The boat is heaving on the waves – at one moment riding high on the crest of a wave – and the next moment plunging downward into a great trough. Water is coming across the bow and into the boat. Everyone on board is soaked and exhausted. Everyone is afraid.
And then, all of a sudden, in a flash, it’s over. The wind stops blowing. The waves stop their pounding. The boat stops its rising and falling. There is peace and calm.
Yet astonishingly, in this moment of peace, in this moment of calm – all those on board the boat are suddenly afraid. The sea is suddenly placid, but in this new moment those on board live with a new kind of fear.
As we did last week, this morning we have to ask. Which boat are we talking about? From everything I’ve said so far, we could either be talking about the disciples in their boat on the Sea of Galilee or about the sailors on that ship of Tarshish on the Mediterranean Sea. Continue reading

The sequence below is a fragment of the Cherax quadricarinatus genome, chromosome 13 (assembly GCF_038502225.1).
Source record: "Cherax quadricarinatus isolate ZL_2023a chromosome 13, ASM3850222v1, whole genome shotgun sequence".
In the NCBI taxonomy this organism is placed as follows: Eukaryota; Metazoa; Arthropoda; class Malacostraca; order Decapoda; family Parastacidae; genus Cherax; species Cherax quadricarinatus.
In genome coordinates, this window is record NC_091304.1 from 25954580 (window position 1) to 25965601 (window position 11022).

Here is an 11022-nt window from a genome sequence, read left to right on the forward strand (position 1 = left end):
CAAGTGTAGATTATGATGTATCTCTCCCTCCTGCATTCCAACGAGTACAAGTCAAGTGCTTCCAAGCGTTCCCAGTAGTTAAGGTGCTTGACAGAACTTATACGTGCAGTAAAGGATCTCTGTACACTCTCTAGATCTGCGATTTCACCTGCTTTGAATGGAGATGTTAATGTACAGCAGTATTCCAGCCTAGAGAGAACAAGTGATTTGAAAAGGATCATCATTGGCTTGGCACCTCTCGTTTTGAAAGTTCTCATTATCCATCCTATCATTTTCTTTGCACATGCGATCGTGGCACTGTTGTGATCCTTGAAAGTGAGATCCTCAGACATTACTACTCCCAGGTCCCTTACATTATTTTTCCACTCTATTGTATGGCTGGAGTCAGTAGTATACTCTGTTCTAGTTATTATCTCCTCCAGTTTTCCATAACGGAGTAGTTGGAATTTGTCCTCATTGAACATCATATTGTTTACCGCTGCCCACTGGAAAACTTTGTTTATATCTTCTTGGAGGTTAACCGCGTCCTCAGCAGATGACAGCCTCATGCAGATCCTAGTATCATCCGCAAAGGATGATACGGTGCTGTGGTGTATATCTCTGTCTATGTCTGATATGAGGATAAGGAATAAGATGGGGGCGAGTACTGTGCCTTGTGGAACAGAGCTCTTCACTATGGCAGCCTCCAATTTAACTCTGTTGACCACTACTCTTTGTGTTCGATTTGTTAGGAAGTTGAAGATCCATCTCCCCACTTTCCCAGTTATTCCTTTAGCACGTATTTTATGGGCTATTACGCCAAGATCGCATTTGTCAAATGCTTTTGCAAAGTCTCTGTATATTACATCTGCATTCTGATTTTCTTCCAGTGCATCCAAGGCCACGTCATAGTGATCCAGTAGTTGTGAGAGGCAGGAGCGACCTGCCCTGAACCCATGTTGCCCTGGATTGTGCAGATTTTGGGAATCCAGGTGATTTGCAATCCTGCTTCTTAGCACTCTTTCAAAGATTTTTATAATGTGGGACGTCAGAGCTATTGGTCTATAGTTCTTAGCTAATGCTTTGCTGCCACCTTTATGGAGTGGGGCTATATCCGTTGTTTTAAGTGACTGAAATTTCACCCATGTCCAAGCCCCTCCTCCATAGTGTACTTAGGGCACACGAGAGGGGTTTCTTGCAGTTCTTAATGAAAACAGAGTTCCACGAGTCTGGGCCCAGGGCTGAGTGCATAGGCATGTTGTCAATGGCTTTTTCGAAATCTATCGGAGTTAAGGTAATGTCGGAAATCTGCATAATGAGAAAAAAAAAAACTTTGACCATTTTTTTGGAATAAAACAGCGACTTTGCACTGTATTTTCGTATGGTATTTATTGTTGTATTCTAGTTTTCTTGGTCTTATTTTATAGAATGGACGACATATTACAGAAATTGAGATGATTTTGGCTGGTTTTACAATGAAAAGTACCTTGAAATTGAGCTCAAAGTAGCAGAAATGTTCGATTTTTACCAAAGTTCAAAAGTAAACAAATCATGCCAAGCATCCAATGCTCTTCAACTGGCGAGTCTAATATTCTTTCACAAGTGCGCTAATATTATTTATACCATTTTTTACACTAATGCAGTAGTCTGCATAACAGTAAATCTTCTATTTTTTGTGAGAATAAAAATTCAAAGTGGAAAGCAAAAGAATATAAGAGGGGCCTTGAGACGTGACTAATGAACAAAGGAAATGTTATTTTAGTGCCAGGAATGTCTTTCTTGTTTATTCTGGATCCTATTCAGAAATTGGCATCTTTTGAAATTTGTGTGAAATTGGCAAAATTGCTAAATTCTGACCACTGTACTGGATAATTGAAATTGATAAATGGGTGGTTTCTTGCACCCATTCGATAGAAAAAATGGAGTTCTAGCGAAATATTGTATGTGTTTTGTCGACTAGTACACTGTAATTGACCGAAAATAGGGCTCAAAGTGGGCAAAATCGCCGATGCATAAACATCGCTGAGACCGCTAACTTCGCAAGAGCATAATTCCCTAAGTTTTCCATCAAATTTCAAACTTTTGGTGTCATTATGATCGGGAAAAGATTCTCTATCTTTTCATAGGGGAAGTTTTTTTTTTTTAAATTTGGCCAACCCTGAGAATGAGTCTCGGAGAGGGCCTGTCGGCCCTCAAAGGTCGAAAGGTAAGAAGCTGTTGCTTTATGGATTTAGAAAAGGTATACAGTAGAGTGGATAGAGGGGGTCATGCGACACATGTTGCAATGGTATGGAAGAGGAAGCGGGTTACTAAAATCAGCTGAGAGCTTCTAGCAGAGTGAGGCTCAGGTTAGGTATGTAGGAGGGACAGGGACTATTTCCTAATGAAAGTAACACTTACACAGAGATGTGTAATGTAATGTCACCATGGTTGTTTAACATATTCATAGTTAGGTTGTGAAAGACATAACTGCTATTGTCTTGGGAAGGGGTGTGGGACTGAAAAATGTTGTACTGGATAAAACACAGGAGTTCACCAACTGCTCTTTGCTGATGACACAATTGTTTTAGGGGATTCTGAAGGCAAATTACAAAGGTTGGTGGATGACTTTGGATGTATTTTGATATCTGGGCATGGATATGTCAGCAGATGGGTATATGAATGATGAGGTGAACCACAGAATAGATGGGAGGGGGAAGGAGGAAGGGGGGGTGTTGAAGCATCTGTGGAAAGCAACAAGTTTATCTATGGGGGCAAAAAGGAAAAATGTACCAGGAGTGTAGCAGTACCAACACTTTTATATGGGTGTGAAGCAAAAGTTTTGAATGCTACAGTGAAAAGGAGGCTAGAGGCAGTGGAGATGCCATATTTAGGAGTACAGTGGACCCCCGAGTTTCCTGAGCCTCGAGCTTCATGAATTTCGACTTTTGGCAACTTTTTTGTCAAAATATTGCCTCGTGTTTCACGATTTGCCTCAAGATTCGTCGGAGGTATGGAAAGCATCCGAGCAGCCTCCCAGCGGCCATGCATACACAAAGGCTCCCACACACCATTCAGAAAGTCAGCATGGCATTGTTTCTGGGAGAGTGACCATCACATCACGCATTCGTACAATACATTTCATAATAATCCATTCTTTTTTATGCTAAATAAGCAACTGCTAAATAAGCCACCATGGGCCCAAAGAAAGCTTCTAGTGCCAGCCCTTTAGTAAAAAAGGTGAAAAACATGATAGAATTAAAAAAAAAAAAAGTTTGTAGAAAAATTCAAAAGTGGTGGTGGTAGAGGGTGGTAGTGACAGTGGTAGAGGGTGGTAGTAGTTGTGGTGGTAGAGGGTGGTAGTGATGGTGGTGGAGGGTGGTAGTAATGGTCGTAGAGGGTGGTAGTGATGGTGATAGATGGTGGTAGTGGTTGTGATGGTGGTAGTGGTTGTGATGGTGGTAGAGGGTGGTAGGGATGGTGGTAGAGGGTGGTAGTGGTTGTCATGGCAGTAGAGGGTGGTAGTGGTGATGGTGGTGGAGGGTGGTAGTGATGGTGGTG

A sermon preached this past Sunday, February 22nd – in a continuing series on the Apostles’ Creed. In the writing of this sermon I have made use of an essay by Richard Burridge in the book Exploring and Proclaiming the Apostles’ Creed.
We come this morning to the second section of the Apostle’s Creed and to the heart of our Christian confession.
We confess: I believe in Jesus Christ, God’s only Son, our Lord.
As we consider the heart of the Apostles’ Creed this morning; as we consider this statement of our fundamental trust in God; I’d like us to focus on the particularity that lies at heart of our confession. I’d like us to look at the particularity that defines us as Christians.
But first, what do I mean by this notion, this idea of particularity?
Well to explain the notion of particularity, we could begin by acknowledging that in Canadian society today there is tremendous interest in spirituality. There is a growing search for the deeper meaning of life. Men and women want to go beyond the mundane, beyond the everyday – which often seems meaningless. They want to reach beyond the superficiality of so much of human life in order to get hold of some deeper level of substance and significance. And the language that our culture applies to this search, to this desire for deeper meaning and significance, is the language of spirituality.